Interest Rates and Consumer Choice in the Residential Mortgage Market

Federal Reserve Bank of New York and NYU Stern

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Date Published 2007
Primary Author James Vickery
Other Authors
Theme Mortgage Products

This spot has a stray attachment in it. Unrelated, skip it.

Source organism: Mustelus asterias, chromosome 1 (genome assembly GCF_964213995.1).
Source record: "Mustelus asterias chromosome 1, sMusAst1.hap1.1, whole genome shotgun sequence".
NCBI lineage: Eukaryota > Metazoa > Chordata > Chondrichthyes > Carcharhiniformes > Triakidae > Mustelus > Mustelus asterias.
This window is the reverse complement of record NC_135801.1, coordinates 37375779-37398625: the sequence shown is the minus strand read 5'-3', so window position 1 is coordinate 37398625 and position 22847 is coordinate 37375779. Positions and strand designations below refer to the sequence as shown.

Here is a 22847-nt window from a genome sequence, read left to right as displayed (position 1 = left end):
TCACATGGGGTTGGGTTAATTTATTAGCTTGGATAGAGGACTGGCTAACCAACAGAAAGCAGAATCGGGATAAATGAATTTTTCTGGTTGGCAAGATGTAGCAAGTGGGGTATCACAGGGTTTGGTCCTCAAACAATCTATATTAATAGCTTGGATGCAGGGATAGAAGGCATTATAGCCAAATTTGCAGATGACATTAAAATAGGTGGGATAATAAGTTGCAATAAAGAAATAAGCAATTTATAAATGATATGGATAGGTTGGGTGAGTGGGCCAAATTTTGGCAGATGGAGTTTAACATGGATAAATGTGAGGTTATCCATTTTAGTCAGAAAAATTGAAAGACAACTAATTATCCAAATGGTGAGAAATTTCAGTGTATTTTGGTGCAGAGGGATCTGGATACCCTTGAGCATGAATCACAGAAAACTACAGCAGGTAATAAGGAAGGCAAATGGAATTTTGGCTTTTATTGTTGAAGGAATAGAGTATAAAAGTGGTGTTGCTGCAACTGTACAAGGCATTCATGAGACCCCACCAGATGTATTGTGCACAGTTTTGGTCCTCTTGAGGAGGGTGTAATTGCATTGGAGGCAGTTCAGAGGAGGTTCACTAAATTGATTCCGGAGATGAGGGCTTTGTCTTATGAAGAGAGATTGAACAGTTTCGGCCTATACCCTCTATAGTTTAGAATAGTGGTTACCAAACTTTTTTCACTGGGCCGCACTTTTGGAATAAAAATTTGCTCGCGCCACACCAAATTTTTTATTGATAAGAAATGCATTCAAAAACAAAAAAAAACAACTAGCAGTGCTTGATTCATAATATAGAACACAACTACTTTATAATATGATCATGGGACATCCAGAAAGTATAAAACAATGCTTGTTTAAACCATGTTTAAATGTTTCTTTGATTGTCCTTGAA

This paper estimates a coefficient of substitution between fixed rate mortgages (FRMs) and adjustable rate mortgages (ARMs), exploiting a discontinuity in legal rules governing the secondary market purchases of Fannie Mae and Freddie Mac. It is found that consumer choice between these mortgage types is strikingly price sensitive: a 20 basis point increase in retail FRM interest rates reduces the FRM market share by 17 percentage points, holding the yield curve and other macroeconomic factors constant. Based on this coefficient, it is calculated that around half of the high FRM share in the US relative to the UK can be accounted for as a consumer response to differences in retail mortgage interest rates.

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